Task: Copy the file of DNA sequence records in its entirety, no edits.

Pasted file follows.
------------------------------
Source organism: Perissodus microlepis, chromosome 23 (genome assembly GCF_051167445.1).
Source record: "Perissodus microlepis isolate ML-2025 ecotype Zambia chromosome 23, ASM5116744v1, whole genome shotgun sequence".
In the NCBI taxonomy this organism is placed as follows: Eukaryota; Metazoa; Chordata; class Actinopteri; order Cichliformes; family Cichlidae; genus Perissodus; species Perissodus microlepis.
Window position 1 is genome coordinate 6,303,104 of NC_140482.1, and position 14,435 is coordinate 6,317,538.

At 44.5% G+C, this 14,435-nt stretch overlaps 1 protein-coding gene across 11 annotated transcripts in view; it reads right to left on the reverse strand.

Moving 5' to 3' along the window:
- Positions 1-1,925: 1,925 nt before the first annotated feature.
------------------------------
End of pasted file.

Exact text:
Source organism: Perissodus microlepis, chromosome 23 (genome assembly GCF_051167445.1).
Source record: "Perissodus microlepis isolate ML-2025 ecotype Zambia chromosome 23, ASM5116744v1, whole genome shotgun sequence".
In the NCBI taxonomy this organism is placed as follows: Eukaryota; Metazoa; Chordata; class Actinopteri; order Cichliformes; family Cichlidae; genus Perissodus; species Perissodus microlepis.
Window position 1 is genome coordinate 6,303,104 of NC_140482.1, and position 14,435 is coordinate 6,317,538.

At 44.5% G+C, this 14,435-nt stretch overlaps 1 protein-coding gene across 11 annotated transcripts in view; it reads right to left on the reverse strand.

Moving 5' to 3' along the window:
- Positions 1-1,925: 1,925 nt before the first annotated feature.